I'm working with Hamlet in my book -- my main character's real into Ophelia. In reading some articles this morning, I stumbled on talk of T.S. Eliot's "objective correlative."
This term is popular at VCFA, but I'd never read the essay where it originated, which is called, incidentally, "Hamlet and His Problems."
And in that essay T.S. Eliot goes on and on about how Hamlet as a work of art is a big failure.
So far from being Shakespeare's masterpiece, the play is most certainly an artistic failure. In several ways the play is puzzling, and disquieting as is none of the others. Of all the plays it is the longest and is possibly the one on which Shakespeare spent most pains; and yet he has left in it superfluous and inconsistent scenes which even hasty revision should have noticed.
There's a hint that Shakespeare's failures are part of what makes the play so enigmatic and engaging:
And probably more people have thought Hamlet a work of art because they found it interesting, than have found it interesting because it is a work of art. It is the "Mona Lisa" of literature.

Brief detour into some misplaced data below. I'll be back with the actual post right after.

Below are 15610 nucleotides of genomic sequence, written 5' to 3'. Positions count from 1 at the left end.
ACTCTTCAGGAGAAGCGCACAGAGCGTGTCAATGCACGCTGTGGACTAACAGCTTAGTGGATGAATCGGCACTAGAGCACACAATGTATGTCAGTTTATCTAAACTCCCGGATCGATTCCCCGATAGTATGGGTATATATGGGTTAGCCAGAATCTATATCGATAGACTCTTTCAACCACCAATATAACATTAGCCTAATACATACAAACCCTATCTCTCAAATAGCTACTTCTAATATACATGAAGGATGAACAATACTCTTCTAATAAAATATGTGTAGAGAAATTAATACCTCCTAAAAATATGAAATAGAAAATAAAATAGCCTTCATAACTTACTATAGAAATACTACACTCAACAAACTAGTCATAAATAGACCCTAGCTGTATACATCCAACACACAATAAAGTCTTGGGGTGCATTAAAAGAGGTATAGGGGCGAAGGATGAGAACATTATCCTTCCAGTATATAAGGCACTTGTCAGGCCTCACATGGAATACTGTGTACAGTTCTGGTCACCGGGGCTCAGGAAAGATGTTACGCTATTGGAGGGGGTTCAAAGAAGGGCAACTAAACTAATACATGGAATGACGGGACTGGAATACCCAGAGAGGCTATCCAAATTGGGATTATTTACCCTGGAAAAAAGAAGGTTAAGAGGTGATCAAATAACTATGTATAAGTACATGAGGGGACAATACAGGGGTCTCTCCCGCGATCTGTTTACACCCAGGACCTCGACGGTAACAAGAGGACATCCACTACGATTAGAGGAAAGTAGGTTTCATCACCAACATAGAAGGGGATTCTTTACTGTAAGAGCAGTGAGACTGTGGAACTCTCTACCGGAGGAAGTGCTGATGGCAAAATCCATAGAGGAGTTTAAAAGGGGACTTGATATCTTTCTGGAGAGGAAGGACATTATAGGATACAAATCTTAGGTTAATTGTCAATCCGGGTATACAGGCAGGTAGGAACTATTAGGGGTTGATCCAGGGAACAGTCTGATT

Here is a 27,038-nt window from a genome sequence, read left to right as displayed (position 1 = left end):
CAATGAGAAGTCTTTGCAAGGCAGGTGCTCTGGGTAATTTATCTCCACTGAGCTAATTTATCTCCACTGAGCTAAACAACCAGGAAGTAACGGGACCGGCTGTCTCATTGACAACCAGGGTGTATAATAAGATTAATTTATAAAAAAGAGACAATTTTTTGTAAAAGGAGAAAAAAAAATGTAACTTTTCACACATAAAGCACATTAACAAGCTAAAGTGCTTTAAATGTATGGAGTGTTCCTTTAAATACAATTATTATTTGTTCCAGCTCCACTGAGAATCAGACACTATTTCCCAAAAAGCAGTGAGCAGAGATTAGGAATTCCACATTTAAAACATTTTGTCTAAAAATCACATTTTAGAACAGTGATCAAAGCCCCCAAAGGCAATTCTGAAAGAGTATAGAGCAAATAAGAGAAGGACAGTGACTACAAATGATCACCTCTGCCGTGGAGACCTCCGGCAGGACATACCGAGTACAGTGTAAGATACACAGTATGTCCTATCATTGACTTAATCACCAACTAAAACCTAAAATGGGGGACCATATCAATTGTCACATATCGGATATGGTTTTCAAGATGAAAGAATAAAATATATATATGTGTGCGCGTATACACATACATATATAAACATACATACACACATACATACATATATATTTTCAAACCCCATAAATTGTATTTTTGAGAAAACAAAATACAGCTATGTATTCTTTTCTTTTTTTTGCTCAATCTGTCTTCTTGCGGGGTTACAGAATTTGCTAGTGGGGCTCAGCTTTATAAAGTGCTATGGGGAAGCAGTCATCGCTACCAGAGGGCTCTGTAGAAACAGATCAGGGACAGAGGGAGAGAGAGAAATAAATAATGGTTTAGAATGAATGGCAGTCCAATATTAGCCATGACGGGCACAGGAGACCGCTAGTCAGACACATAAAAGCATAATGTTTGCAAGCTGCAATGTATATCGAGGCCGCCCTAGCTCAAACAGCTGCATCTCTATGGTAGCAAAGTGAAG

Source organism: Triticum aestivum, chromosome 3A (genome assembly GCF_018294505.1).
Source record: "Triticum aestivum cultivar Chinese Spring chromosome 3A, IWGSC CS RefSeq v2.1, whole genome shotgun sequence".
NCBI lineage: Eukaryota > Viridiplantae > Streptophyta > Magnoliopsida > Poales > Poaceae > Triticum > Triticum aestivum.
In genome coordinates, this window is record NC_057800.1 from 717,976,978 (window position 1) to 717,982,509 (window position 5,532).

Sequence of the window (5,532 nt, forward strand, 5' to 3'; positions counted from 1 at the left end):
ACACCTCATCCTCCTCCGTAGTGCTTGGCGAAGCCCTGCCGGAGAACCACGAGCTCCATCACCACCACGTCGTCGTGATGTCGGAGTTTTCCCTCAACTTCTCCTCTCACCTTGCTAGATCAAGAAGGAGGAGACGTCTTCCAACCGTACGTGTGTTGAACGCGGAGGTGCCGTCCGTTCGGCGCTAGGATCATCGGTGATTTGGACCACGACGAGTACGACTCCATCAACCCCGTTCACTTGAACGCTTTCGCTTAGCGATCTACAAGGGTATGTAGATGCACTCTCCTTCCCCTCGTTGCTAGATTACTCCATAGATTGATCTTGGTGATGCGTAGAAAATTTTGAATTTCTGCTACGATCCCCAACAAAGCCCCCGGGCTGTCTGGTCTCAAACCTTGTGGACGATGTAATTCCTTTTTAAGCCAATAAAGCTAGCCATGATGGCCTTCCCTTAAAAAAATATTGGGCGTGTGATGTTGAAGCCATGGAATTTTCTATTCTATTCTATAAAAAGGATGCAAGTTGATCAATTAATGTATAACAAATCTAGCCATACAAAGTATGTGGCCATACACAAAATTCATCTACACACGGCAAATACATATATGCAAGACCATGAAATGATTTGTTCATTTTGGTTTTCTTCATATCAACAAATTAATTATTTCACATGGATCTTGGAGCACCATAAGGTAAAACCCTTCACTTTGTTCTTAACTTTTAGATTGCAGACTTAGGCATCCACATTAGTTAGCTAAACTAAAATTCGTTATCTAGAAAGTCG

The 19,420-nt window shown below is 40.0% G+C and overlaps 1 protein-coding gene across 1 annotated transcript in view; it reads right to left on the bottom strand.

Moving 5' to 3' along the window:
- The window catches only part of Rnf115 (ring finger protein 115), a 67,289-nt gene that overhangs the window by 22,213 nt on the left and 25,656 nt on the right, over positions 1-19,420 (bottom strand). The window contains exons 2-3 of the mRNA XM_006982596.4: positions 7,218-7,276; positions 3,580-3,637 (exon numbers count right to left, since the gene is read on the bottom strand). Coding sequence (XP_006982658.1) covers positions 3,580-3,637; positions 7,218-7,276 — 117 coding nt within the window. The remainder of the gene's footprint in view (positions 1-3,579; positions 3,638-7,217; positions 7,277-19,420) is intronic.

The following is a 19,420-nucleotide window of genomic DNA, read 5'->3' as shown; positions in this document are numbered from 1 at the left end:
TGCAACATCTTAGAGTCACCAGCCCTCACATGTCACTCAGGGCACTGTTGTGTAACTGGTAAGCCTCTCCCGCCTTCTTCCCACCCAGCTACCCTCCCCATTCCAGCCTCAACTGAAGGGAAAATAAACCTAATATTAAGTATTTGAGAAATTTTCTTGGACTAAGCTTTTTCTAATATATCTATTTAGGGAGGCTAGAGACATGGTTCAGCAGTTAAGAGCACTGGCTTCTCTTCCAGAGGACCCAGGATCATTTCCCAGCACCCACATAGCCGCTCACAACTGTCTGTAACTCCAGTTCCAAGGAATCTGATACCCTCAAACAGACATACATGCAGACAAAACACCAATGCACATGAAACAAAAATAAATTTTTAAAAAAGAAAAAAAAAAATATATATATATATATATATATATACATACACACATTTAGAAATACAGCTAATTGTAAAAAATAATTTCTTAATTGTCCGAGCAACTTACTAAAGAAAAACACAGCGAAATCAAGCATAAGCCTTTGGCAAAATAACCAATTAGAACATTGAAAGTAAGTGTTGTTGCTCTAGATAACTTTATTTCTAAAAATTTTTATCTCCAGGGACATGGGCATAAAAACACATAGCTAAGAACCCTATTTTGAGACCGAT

So the "Mona Lisa" is kind of a wash too.
Eliot says, "We must simply admit that here Shakespeare tackled a problem which proved too much for him."
Basically, Shakespeare bit off more than he could chew.
I am not aspiring to Shakespearean or DaVincian levels of greatness, and according to this other supersmart hero of mine, T.S. Eliot, even the great guys mess up. There is no way this book will ever be as perfect as I want it to be.
But I really hope it will be interesting.